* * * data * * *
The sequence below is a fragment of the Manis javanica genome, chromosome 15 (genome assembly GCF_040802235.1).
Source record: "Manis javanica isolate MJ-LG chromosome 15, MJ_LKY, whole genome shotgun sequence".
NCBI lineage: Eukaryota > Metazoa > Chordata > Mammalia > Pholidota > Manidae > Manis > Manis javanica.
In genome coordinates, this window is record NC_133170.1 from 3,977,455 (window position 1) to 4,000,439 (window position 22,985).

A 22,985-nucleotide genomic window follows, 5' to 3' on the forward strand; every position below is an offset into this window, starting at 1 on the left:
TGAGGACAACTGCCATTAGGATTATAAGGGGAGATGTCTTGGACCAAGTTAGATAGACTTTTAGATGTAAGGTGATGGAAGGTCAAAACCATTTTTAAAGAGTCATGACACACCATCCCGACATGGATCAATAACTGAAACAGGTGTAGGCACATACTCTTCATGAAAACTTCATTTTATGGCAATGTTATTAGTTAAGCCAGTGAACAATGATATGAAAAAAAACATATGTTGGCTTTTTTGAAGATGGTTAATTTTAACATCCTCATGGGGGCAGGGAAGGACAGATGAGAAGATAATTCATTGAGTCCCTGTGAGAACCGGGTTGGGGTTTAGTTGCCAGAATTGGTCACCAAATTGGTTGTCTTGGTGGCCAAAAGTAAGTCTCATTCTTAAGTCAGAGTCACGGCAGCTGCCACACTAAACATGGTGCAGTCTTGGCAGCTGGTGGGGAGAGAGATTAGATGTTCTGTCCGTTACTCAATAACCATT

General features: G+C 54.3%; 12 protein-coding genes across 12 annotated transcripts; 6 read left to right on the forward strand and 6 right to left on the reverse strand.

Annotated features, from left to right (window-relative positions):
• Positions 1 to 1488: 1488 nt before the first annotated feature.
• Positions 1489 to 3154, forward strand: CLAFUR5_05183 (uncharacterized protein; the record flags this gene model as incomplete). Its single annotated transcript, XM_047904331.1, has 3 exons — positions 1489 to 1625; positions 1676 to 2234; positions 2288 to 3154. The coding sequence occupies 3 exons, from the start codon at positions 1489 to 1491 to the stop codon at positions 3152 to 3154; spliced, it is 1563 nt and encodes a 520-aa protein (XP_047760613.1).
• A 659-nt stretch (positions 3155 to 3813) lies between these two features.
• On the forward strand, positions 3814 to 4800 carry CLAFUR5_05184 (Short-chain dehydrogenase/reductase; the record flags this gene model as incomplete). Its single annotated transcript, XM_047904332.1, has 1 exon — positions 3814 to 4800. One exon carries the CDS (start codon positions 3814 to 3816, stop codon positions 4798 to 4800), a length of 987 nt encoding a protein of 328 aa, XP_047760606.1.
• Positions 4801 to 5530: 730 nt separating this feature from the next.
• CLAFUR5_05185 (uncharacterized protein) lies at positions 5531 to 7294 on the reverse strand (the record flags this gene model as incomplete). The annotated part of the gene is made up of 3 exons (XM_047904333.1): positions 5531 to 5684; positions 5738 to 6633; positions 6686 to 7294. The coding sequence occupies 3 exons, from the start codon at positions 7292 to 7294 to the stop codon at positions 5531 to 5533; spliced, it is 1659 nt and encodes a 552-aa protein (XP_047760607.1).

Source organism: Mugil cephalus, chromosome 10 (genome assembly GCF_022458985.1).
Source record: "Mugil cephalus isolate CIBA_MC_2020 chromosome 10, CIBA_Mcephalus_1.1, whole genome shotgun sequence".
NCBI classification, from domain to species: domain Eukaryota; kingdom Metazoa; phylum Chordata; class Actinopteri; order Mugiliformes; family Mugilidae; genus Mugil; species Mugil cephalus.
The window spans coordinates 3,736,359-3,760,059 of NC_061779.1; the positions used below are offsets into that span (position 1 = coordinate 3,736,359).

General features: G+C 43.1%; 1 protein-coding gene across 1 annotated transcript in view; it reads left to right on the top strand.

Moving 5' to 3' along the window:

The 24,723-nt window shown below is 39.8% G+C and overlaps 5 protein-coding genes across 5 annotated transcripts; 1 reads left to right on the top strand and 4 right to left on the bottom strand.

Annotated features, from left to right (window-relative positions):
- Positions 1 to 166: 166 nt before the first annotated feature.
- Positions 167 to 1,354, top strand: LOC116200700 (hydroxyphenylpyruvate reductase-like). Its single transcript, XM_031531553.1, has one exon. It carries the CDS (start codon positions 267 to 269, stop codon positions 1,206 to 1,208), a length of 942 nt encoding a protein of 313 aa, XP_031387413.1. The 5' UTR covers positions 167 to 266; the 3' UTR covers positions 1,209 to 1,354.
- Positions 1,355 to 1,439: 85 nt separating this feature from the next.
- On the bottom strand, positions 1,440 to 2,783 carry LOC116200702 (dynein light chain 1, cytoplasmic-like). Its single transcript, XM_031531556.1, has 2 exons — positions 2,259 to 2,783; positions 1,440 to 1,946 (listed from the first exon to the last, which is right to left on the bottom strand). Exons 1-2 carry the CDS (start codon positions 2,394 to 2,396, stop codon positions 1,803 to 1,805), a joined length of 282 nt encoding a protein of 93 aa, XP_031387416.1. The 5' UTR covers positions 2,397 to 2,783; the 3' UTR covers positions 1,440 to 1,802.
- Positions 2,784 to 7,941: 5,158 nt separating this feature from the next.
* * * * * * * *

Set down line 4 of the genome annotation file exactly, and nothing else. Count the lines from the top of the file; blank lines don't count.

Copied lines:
In genome coordinates, this window is record NC_133170.1 from 3,977,455 (window position 1) to 4,000,439 (window position 22,985).